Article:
During the colonial cooking demonstration, they churned butter, made bread, corn chowder soup, and cinnamon water. For $2.00 you could have a taste of everything and everything was delicious.
The corn maze is different every year and, honestly, even if it were the same I doubt the girls would find their way out. They have way too much fun getting lost inside of it.
After rides galore and lots of laughs, we closed up the festival and trekked over to the boulevard for a Hibachi dinner. What a fun way to end the day. The girls loved the show the chef put on for them and, surprisingly, tried a little bit of everything he made – including scallops! How’s that for adventurous young ladies?
Of course, afterward, we headed to my house and I took out the cake. I was a little upset with it because, for some reason, it seemed to tilt left. Ah well. I’m not an expert cake-maker. Still… the best part for me was when I took it out and all the girls whipped out their cameras to take pictures of it. lol. What fun.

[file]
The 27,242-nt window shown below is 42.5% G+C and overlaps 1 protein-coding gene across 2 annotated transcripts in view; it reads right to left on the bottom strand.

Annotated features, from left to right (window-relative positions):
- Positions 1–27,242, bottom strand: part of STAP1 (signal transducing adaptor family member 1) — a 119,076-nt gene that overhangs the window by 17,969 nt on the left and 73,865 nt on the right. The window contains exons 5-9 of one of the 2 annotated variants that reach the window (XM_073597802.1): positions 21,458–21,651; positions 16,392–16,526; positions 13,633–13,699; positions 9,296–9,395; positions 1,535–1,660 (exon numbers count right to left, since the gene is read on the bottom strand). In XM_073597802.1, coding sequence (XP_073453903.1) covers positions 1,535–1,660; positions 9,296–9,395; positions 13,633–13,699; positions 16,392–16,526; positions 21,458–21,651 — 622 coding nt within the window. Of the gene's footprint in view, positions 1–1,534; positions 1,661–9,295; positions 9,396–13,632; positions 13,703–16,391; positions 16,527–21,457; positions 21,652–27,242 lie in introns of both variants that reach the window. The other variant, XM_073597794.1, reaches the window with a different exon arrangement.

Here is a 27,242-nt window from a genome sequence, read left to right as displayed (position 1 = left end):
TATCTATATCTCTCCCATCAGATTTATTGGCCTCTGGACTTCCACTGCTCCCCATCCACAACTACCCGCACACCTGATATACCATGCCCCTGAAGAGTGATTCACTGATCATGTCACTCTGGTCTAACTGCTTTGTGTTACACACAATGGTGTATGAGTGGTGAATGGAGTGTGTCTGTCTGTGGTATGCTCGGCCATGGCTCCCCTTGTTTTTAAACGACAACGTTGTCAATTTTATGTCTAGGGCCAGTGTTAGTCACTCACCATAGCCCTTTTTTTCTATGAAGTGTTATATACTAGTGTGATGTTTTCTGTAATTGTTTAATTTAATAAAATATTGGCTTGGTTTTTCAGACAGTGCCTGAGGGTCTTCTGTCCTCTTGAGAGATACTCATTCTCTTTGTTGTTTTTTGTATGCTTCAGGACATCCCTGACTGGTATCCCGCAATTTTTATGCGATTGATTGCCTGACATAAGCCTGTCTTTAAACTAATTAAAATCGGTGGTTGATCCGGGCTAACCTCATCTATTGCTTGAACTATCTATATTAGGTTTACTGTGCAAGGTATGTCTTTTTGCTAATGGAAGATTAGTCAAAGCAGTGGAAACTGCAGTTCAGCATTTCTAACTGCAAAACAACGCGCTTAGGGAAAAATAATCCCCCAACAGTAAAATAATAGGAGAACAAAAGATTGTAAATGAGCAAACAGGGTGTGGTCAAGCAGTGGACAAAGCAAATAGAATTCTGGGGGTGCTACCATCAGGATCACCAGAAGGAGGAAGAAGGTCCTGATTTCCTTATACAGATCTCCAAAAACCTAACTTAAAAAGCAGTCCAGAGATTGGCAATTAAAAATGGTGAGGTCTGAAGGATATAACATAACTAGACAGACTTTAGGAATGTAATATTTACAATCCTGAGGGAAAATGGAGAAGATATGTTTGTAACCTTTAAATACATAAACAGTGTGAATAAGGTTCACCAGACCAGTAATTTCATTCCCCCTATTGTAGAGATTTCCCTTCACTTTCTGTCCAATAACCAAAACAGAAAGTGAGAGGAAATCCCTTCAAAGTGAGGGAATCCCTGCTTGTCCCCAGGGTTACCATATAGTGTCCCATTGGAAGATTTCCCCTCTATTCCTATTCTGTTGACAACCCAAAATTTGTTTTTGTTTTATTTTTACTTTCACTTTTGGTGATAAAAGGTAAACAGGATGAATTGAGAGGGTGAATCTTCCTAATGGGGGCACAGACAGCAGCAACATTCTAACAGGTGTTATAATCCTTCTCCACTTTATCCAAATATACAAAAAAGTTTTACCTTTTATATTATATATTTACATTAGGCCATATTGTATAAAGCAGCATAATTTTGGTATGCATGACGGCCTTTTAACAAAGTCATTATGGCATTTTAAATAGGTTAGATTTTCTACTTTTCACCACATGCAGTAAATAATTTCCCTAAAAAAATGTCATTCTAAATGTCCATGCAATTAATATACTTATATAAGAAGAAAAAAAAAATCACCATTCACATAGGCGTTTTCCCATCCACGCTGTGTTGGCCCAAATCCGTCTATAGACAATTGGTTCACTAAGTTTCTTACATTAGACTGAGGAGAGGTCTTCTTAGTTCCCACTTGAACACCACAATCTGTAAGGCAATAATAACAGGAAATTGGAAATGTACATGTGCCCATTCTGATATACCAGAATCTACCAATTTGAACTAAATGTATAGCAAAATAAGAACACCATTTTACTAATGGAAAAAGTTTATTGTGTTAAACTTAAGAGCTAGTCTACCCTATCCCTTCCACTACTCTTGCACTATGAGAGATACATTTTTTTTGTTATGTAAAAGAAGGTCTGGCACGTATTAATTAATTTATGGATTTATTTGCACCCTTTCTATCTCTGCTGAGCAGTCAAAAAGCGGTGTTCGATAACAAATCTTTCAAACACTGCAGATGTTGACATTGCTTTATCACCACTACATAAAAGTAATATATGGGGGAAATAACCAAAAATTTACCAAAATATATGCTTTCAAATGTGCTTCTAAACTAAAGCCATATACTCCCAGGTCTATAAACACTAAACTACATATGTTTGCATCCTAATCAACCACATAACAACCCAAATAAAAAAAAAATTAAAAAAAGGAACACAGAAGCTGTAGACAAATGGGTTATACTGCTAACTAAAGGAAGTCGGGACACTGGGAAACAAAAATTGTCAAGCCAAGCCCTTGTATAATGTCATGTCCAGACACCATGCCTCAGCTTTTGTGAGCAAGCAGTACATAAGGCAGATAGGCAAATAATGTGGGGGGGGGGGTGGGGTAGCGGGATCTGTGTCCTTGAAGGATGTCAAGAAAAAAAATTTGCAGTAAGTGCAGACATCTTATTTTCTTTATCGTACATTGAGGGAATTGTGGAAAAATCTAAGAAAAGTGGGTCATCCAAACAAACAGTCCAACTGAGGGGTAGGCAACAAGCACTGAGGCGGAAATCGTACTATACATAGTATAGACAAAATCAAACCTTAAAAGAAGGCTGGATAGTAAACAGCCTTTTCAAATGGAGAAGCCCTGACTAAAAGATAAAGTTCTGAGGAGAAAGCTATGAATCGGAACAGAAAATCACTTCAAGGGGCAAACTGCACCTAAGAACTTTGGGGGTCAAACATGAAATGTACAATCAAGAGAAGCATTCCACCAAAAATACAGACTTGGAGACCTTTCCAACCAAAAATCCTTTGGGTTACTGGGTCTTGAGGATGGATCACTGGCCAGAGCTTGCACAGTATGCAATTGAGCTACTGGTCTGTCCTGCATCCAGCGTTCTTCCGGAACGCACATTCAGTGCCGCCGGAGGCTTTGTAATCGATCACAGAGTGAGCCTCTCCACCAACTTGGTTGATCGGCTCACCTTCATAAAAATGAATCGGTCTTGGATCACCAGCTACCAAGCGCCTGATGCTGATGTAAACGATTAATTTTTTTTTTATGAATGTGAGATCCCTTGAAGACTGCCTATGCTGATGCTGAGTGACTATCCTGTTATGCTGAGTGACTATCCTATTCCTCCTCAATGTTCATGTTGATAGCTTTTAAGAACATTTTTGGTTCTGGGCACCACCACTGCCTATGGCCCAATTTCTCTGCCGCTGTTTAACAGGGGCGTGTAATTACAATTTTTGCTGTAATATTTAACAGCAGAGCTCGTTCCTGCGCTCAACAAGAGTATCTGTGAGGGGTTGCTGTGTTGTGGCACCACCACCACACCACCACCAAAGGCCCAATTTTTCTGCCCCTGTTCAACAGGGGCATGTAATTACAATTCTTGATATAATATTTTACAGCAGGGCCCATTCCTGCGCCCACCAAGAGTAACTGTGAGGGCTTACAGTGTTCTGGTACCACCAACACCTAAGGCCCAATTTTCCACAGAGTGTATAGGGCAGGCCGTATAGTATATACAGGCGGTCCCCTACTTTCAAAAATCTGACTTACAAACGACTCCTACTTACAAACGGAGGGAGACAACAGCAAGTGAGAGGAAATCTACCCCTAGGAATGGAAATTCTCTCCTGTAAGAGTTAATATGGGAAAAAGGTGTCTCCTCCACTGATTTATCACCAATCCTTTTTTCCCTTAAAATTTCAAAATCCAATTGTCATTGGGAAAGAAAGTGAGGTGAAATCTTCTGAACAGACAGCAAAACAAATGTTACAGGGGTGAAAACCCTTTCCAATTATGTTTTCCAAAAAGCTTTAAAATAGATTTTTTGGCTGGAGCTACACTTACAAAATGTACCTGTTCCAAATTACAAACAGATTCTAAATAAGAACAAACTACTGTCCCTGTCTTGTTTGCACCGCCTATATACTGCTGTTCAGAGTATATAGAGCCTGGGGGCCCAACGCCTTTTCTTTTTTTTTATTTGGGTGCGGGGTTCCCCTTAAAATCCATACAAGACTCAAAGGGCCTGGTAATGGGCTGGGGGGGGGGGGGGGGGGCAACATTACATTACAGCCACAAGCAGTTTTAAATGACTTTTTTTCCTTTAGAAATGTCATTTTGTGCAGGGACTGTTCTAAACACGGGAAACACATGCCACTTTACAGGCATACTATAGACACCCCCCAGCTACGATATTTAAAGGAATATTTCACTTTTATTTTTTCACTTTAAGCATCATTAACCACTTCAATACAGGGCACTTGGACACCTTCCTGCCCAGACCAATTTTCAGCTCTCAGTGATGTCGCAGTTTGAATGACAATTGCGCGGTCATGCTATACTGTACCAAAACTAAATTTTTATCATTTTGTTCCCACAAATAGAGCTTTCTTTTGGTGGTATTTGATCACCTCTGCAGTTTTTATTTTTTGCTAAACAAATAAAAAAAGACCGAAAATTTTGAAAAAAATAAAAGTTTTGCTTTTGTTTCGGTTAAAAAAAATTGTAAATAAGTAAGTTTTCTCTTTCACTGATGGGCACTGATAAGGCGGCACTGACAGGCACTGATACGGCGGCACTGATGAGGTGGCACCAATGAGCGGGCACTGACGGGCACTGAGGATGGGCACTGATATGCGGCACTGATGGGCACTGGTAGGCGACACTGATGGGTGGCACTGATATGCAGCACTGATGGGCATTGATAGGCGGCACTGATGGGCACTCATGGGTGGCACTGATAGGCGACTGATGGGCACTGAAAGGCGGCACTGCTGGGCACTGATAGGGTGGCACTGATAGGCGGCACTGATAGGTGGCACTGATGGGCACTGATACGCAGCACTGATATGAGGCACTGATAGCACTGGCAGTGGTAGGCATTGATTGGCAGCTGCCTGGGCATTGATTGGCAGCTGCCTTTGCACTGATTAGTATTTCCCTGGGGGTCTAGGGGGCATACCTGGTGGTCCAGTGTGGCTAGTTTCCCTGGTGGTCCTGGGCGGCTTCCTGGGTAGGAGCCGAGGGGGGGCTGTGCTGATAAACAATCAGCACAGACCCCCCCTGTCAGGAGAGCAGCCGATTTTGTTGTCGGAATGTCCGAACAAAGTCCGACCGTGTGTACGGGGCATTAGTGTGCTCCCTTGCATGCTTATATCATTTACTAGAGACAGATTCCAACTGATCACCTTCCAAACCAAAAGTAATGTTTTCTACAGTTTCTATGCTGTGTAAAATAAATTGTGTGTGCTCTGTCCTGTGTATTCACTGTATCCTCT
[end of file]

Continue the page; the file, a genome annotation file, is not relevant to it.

All in all it was a wonderful day and I know all of those blossoming young ladies will remember the simple fun at the fair each year for Daughter’s birthday.
Here’s just a short taste of our day with photos of the cake at the end. 🙂
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And because I must be getting older along with my daughter, I now realize, I’ve already posted the recipe for this cake. And here, I thought I was going to share it with y’all for the first time. Well… this cake is so good, it’s worth sharing again, so check it out – Chocolate Decadence.